Ativan (lorazepam) vs. Valium (diazepam)

  • Medical Editor: John P. Cunha, DO, FACOEP
    John P. Cunha, DO, FACOEP

    John P. Cunha, DO, FACOEP

    John P. Cunha, DO, is a U.S. board-certified Emergency Medicine Physician. Dr. Cunha's educational background includes a BS in Biology from Rutgers, the State University of New Jersey, and a DO from the Kansas City University of Medicine and Biosciences in Kansas City, MO. He completed residency training in Emergency Medicine at Newark Beth Israel Medical Center in Newark, New Jersey.

Ativan vs. Valium comparison

  • Ativan (lorazepam) and Valium (diazepam) are both members of the benzodiazepine family of drugs used mainly to treat anxiety and other psychiatric disorders.
  • Researchers believe both Ativan and Valium – like other members of the benzodiazepine group – work by enhancing the effects of a neurotransmitter that helps inhibit excess brain activity. Excessive activity of nerves in the brain may affect mental health to cause anxiety and other psychological disorders, according to the current understanding of neuroscience.
  • The central difference between lorazepam and diazepam is lorazepam leaves a person's system more quickly, reducing the chance of toxicity or side effects, a few of which are:
  • Ativan also has fewer unfavorable interactions with other medications when compared to Valium. Both drugs, however, can cause dangerous increased sedation when consumed with alcohol.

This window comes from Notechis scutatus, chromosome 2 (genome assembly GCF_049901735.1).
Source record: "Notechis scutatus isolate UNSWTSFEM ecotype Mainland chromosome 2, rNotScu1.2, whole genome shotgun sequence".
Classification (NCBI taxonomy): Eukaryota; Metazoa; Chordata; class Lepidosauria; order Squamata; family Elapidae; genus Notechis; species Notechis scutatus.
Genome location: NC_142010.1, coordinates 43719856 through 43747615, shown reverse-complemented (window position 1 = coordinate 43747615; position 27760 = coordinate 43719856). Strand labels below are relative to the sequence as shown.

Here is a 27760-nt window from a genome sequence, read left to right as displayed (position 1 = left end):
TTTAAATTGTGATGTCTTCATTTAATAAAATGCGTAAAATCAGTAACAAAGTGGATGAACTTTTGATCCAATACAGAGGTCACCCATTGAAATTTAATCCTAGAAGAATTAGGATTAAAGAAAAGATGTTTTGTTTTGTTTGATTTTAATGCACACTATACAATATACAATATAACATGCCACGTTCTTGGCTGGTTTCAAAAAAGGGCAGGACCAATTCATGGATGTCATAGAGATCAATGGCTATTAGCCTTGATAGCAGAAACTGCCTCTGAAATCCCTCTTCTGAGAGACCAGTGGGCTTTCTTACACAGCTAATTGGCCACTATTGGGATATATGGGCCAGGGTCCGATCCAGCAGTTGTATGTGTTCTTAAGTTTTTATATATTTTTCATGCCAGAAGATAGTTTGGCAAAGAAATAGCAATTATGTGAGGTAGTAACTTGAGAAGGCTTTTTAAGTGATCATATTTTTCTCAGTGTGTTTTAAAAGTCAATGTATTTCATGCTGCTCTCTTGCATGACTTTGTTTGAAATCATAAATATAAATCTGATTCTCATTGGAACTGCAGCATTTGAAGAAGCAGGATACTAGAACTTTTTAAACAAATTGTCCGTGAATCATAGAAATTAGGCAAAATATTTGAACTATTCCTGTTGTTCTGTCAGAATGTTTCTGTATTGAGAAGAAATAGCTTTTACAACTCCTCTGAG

• Both drugs also have the potential for addiction. Stopping either Ativan or Valium abruptly can cause dangerous withdrawal symptoms, depending on how long a person has been using the drug.

What are Ativan and Valium?

Lorazepam and diazepam are both benzodiazepines. They affect gamma-aminobutyric acid (GABA) is a neurotransmitter, a chemical that nerves in the brain use to send messages to one another that reduce the activity of nerves in the brain. It is thought that lorazepam, diazepam, and other benzodiazepines like Xanax (alprazolam) or Klonopin (Clonazepam)  may act by enhancing the effects of GABA in the brain to reduce activity, and thus reduce anxiety.

Medically Reviewed by a Doctor on 2/14/2017
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